Wildlife Photography with marysejansenart
And a Photo Shoot in the Late Afternoon Sun
The winter sun is slowly going down and quickly losing strength. The ‘Golden Hour’ is approaching! I’ve been enjoying a beautiful walk through a coastal forest, dominated by Paperbark Trees, Lomandras and lots of wildflowers. I spot some fresh kangaroo droppings as well as kangaroo paw prints. Plenty of signs that this is kangaroo country. And this is just the right time of the day to expect them coming out of the woods and start grazing on their evening meal.
As I round the next bend I see two ears pricking up in the high grass in the distance! I peer through my zoom lens and notice a family of three: mum, dad and joey Eastern Grey Kangaroo! I take a wide berth as not to scare them away and move slowly around to get a better view. As soon as they notice me, they sit straight up, ears pricked and stare at me. I stand still to show them I’m no threat and after a while they continue grazing.
Once in a better position I spot a few more kangaroos! I am able to take some beautiful photos, where the golden rays of the late afternoon sun lighten up the outlines of their fur. It is a beautiful effect that makes them stand out against their background. It also gives the grasses a soft golden colour. And make sure to take special notice of their amazing long eyelashes!
Do you ever wonder why kangaroos prefer to graze during this time of the day? Or how many kangaroos live together in a mob? Read on below for 5 interesting facts about kangaroos.
Table of Contents
FACT #1 Kangaroos keep cool during the day and feed at night
Kangaroos are actually nocturnal. Even though you may see them active during the day, they are most active at night. During the day, they tend to hide out in the shade, which is the best place to survive the hot Australian sun. When its really hot, they scrape the top layer of the earth and lay their arms on that cooler layer just below the surface. Their arms feature a lot of small blood vessels, just under the skin, so when they hold that part of their body against a cooler surface they can cool down quickly. They also tend to lick this area on their arms to help keep their bodies cool.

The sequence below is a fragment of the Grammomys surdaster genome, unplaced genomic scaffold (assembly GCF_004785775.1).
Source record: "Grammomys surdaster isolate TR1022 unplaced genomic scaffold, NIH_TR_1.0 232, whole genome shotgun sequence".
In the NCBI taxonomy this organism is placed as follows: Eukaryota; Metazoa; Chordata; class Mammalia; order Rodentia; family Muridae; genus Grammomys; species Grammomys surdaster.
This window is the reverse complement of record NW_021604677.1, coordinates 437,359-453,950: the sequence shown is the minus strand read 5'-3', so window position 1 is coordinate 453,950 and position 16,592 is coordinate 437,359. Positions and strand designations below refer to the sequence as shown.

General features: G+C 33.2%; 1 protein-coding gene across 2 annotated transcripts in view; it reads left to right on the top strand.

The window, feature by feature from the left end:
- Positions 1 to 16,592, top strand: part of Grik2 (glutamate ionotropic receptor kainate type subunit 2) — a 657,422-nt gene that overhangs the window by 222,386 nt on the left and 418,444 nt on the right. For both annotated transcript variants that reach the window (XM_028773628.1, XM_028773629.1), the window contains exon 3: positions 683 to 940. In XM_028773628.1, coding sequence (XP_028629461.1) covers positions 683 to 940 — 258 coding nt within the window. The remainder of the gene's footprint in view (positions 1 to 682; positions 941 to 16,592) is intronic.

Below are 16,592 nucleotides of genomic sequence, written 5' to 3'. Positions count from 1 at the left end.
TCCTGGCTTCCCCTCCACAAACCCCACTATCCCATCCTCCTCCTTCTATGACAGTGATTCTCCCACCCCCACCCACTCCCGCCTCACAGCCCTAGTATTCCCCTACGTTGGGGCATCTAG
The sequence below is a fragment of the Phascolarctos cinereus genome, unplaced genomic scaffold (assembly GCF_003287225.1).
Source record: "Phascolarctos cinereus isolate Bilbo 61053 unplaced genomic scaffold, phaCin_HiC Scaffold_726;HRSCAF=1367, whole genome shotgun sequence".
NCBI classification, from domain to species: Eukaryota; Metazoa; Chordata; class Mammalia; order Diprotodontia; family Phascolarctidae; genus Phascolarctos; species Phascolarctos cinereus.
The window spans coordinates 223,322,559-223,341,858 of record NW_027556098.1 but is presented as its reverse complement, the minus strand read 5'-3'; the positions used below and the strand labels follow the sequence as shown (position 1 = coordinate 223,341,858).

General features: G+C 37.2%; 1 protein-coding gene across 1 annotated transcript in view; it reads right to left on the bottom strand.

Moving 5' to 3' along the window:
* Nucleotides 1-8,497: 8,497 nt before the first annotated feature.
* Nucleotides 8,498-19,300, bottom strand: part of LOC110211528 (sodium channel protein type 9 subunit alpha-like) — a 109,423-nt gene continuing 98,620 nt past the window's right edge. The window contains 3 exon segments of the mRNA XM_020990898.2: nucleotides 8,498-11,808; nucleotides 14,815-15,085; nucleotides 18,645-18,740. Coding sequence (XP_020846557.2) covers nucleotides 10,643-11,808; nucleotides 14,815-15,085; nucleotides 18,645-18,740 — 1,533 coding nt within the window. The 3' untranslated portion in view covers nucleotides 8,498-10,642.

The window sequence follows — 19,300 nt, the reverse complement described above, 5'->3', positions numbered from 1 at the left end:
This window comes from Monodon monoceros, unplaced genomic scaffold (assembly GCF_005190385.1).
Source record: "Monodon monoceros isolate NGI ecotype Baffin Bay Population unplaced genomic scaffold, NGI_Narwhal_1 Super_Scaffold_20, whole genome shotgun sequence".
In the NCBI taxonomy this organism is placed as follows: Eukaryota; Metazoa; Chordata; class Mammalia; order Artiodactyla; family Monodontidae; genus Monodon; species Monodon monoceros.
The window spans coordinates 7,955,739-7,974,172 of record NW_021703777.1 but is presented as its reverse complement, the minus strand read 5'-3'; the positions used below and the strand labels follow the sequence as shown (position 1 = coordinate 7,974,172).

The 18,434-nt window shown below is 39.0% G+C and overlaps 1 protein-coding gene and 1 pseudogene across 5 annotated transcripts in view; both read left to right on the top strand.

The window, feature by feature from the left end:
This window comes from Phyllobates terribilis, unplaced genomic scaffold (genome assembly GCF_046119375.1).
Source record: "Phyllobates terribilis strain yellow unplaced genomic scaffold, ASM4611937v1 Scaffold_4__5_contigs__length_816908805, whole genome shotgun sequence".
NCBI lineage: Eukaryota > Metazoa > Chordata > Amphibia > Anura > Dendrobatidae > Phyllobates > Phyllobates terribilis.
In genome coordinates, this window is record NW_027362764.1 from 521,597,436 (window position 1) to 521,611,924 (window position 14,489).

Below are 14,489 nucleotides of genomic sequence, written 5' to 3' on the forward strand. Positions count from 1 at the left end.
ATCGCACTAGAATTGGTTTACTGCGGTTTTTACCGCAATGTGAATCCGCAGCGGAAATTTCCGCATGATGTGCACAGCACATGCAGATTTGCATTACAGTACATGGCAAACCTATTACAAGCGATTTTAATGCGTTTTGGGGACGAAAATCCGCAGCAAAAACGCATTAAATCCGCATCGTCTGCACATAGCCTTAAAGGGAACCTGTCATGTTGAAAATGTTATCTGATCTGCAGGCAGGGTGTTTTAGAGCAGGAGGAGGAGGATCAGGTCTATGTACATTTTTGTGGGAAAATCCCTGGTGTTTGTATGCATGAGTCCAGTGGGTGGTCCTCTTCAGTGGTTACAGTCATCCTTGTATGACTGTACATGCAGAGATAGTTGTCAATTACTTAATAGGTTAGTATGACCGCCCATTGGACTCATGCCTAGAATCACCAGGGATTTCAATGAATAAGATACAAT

As the sun begins to set, they come out to feed. They do that throughout the night, until dawn breaks and then they slowly disappear into the forest again.
The kangaroos are herbivores and feed mainly on grasses, but they will also takes herbs and leaves from low-growing vegetation. Young, green shoots of grass are preferred as they are easier to digest and contain more protein.
Interestingly, despite having the same grassy diet, they are not as gassy as cattle! Kangaroos emit less than a third of the amount of methane gas then cattle does!
FACT #2 Kangaroos live in a mob led by a dominant male
Kangaroos live in groups, called mobs. These groups consist of a dominant male, a number of other males and a number of females and their young. A male is called a Boomer, Buck or Jack, a female is called a Flyer, Jill or Doe and a young kangaroo is called a Joey.
The dominant male is generally the only male that gets to mate with the females in the group. When challenged, he will fight his contestants. Boxing, kicking and sometimes biting are part of his fighting strategies. He will balance on his tail while kicking out with his strong hind legs. He will also wrestle his opponent by using his forearms and sharp claws. The kangaroos throw their head back during the fight to protect their eyes.